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Queensland backhaul provider QCN Fibre is working on a “master proposal” for the $83m Regional Connectivity Program that will draw together projects across rural Queensland into a unified application for the federal co-funding initiative.

The telco is seeking expressions of interest to be part of its proposal.

The state government-owned carrier has around 12,000 kilometres of fibre, which eclipses most backhaul providers in Queensland, CEO Derek Merdith told CommsDay. “With most of these issues, it all comes down to backhaul,” he said. “You can put up a local wi-fi service in any town, but if you can’t get the backhaul the business model fails.”

He said that in regional Queensland there was both demand for better services and the technical capability among wireless ISPs. “It’s the cost of bringing the backhaul that kills the business model,” the CEO said.

The master proposal would cover the extension of QCN’s fibre into towns its network currently passes as well as the infrastructure needed for a local Wi-Fi provider to deliver services.

An example of the kind of project that could be included would be Warwick in south east Queensland, where QCN earlier this year announced it had partnered with Channel Wireless to connect the town.

At the local meat-processing plant, an NBN fixed wireless connection had delivered around 35/8Mbps for a 500-strong workforce. The co-funded wireless rollout now means they’re hitting around 600Mbps downlink, Merdith said.

“Without our involvement, that business model just failed,” he said. “There’s no way that that wi-fi provider could bring the service in because of the cost of the backhaul into the town and the cost of the building the wi-fi infrastructure. So unless we get involved and take a long view of our investment, a lot of these [projects] just don’t happen.”

INTEREST IN PROPOSAL: Merdith told CommsDay there has already been “significant” interest: “It’s everywhere from the Gold Coast to Bundaberg, out through western Queensland, up through the north into Richmond and Julia Creek; it’s everywhere.”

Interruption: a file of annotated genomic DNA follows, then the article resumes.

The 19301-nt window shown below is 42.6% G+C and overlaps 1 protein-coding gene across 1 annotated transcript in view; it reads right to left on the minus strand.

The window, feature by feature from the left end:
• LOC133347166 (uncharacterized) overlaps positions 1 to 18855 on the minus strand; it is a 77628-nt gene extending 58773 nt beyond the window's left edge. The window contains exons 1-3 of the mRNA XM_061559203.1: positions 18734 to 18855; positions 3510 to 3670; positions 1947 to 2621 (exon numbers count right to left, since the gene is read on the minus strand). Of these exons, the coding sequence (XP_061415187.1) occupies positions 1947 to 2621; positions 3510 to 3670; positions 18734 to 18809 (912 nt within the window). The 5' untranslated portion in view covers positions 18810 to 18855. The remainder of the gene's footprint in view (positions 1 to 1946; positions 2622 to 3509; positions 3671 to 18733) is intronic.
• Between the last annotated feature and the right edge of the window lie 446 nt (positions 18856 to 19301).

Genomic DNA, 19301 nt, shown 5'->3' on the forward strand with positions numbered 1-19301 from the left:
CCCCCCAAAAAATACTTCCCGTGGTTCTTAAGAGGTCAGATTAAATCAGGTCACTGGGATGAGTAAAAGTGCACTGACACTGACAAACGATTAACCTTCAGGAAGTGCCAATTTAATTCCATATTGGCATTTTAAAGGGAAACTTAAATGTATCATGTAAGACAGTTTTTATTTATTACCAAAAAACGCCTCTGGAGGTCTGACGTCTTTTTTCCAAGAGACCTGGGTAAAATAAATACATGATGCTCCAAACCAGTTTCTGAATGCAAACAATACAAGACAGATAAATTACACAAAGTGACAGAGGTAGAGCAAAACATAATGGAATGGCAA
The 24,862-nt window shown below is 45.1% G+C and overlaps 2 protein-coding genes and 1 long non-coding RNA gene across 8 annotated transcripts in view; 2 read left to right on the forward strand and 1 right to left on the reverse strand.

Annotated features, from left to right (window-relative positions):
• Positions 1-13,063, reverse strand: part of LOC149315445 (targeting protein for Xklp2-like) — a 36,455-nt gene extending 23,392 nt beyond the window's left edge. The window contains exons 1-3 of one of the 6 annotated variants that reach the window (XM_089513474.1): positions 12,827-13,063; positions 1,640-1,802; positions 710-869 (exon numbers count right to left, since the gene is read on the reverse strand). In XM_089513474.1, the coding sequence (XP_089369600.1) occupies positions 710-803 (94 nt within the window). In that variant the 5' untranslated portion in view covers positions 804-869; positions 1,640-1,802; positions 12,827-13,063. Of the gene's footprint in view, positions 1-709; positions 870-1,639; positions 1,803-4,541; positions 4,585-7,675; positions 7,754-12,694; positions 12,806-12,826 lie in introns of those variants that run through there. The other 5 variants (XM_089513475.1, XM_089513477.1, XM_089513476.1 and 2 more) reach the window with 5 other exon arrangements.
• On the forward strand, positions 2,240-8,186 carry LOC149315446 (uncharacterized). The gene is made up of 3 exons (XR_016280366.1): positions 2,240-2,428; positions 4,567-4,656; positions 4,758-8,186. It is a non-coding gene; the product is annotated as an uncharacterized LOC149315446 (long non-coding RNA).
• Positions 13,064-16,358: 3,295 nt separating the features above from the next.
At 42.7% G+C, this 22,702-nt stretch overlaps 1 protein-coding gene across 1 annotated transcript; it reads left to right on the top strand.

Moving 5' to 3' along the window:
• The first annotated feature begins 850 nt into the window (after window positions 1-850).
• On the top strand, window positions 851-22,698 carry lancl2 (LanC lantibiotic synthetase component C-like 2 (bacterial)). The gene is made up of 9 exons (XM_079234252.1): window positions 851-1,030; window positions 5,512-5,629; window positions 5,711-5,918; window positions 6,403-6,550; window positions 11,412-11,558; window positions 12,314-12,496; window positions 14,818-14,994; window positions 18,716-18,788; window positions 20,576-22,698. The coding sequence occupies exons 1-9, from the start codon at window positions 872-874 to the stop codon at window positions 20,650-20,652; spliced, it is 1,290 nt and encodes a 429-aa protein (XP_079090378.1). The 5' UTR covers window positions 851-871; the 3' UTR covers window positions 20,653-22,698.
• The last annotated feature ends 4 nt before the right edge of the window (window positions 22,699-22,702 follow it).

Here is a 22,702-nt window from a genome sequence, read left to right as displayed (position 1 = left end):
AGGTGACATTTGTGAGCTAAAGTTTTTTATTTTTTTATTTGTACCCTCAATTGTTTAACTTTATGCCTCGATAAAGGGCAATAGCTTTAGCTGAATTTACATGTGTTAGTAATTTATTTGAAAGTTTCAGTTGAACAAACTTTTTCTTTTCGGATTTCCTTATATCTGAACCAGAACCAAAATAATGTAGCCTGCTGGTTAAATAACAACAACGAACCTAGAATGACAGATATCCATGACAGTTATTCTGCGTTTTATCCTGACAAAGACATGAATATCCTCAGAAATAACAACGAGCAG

He said that in many regional areas, even if NBN has used a fixed technology to connect a regional town centre, the outskirts are served by fixed wireless or satellite. “The industry tends to be on the periphery of the towns,” the CEO said.

He added that by working alongside the smaller ISPs, QCN could use its “much louder voice in the market” to help get support for projects.

VOCUS DISCUSSIONS: Merdith said that QCN had also approached Vocus, which operates a transmission link funded under the Regional Backbone Blackspots Program, about potentially making a unified proposal to the government.

“Because we’re not competitive — we’re a wholesale backhaul provider — we can talk as a peer to Vocus to say, ‘Let’s partner and do something here,’” the CEO said.

He said that although QCN operates as a for-profit organisation, it had a fundamental social objective of breaking down the digital divide and improving connectivity in regional Queensland. “So as a carrier agnostic backhaul provider, we don’t have competitors in the market — we’re there to fix the problems,” he said.

DIGITAL PIONEERS: QCN has established a LinkedIn group — Digital Pioneers Queensland — which Merdith said hoped would bring together the telco sector to address shortcomings in regional parts of the state.

He said there had historically been a “fragmented” and “ad hoc” approach to addressing regional connectivity.

“What we’re seeing is there’s a lot of issues in pockets but they’re not getting the voice that they need,” he said. “So the idea of the Digital Pioneers is get everyone to talk together as a group and let’s find a common set of objectives and then we’ll work together — whether that’s going to a local council, state government or back up to the feds.”


Article in Communications Day – 8 October 2020 – Reporter: Rohan Pearce